Posted by: Jordan Zirm | February 28, 2010

Review: ‘The Oath’

The picture on the promotional poster for “The Oath” is a perfect metaphor for the thought-provoking documentary directed by Laura Poitras.

We see a picture of a man looking into the rear view mirror of his cab, his eyes seemingly lost in the past. Throughout the film, we find this man is haunted by his former life, and as he stares into the mirror, looking behind him, it is fitting that  the past dominates his future.

Poitras brings us the story of Abu Jandal, a man born in Saudi Arabia who left home at the age of 19 to travel to Bosnia, where he wanted to join the holy war.

Jandal’s brother-in-law followed the same path, and the two men rose quickly in the ranks of Al-Qaeda. Jandal ended up as Osama Bin Laden’s personal bodyguard, while his brother-in-law became Bin Laden’s personal driver and mechanic.

When Jandal has a change of ideology after being arrested and jailed for two years, he decides to leave the terrorist group and become a cab driver in Yemen.

His brother-in-law is captured and sent to Guantanamo Bay, where he remained imprisoned for seven years on controversial charges of conspiring to commit and aide terrorist acts. His imprisonment is heavy on the conscious of Jandal, who many times throughout the film says he feels responsible for the capture.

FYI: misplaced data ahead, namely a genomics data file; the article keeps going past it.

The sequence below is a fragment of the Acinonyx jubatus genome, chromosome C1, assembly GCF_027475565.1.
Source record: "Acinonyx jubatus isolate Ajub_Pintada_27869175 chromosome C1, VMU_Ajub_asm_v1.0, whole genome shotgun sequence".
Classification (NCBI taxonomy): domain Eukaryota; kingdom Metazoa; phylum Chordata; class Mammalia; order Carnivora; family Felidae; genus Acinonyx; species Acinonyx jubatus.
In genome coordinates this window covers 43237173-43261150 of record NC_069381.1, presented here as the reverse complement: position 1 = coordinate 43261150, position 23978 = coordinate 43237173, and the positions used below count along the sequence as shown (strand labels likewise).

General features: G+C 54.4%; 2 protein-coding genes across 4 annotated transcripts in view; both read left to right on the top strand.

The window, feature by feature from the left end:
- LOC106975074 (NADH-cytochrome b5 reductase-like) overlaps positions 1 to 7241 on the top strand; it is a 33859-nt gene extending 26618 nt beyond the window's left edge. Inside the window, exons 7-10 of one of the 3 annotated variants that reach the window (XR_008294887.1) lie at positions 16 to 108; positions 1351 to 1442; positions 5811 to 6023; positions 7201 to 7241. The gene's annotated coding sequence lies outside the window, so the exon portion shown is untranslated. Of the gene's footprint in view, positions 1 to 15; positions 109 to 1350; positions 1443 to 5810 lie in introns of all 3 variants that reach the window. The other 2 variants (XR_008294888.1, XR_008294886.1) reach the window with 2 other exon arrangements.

Jandal is a conflicted man, and our emotions flicker between sympathy and disgust as we ride along on a trip through his mind. His warm smile and soft eyes balance out the radicalism and terror we feel during interviews where he reveals the gritty details of Al-Qaeda’s terrorist plots and ideas.

The most chilling scene in the film is near the beginning of the film. A group of young Yemeni youths question Jandal about Sept. 11. The details Jandal disclose in his description of the Al-Qaeda mindset are gripping, if not terrifying.

He tells the wide-eyed inquirers that the fourth plane was meant to hit the White House. While America cannot live without McDonald’s and celebrities, Bin Laden’s followers could “survive on stale bread.”

Yet, when the smile fades and the joking ceases, we find a conflicted man, which takes the viewer on an emotional roller-coaster ride.

It is hard to ignore the anger  that builds at his contempt for the country we call home, but in the next scene we find him waking his young son Habeeb for a morning prayer. A child can make even the most terrifying man turn human, and watching Jandal’s interactions with his son do just that.

As the movie develops, it uncovers the heavy burden that Jandal carries with him. Once a man of immense power, he now lives in debt. He repeats that he now has “nothing,” compared to the lifestyle he once had, when he had a purpose, a goal.

There is no security in the life that he lives, even as a regular citizen driving a cab around Yemen. He lives in constant fear of assassination.

Portias is unafraid to show us incidents that raise the hair on our necks. Conversations between Al-Qaeda members about their plans to hit the World Trade Center hit a raw spot, and footage from an ABC interview with Bin Laden pre-9/11 where he talks about destroying America is tough to watch.

As Jandal searches to find peace with himself, we search to find our true feelings about him. Is he truly a changed man who solemnly declares that he would never advocate a terrorist attack like 9/11? Or is he still deeply rooted in terrorism, his smile and rhetoric a facade covering his true beliefs?

Your mind will race almost as fast as Jandal’s as you leave the theater.


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